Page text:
Background: Published data on antiinflammatory and immunomodulatory effects of statins suggest they may reduce mortality risks associated with an unchecked immune response to selected infections, including influenza and COPD. We assessed whether statin users had reduced mortality risks from these conditions.
Methods: We conducted a matched cohort study (n = 76,232) and two separate case-control studies (397 influenza and 207 COPD deaths) to evaluate whether statin therapy is associated with increased or decreased mortality risk and survival time using health-care encounter data for members of health maintenance organizations. For the cohort study, baseline illness risks from all causes prior to initiation of statin therapy were used to statistically adjust for the occurrence of outcomes after initiation of treatment.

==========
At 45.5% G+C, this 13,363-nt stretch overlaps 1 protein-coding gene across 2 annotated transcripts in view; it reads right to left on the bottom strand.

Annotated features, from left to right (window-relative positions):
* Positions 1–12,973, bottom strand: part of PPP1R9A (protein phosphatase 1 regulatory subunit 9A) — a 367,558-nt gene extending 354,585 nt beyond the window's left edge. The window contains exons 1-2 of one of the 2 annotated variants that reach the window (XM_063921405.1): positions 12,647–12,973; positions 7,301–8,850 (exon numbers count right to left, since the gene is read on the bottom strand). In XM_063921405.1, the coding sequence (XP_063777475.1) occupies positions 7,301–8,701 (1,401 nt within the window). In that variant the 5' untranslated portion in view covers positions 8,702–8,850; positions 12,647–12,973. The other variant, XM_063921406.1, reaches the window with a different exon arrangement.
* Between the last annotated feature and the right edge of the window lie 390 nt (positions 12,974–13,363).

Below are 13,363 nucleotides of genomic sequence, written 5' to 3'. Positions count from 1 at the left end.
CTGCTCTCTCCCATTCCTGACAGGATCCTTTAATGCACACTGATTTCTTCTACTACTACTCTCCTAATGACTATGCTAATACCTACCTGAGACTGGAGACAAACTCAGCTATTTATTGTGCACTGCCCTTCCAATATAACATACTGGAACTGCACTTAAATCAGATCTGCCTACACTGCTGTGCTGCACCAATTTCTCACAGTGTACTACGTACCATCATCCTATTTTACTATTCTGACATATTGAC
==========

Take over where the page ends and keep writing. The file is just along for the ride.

Results: For moderate-dose (>/= 4 mg/d) statin users, this cohort study found statistically significant reduced odds ratios (ORs) of influenza/pneumonia death (OR, 0.60; 95% confidence interval [CI], 0.44 to 0.81) and COPD death (OR, 0.17; 95% CI, 0.07 to 0.42) and similarly reduced survival hazard ratios. Findings were confirmed with the case-control studies. Confounding factors not considered may explain some of the effects observed.
Conclusions: This study found a dramatically reduced risk of COPD death and a significantly reduced risks of influenza death among moderate-dose statin users.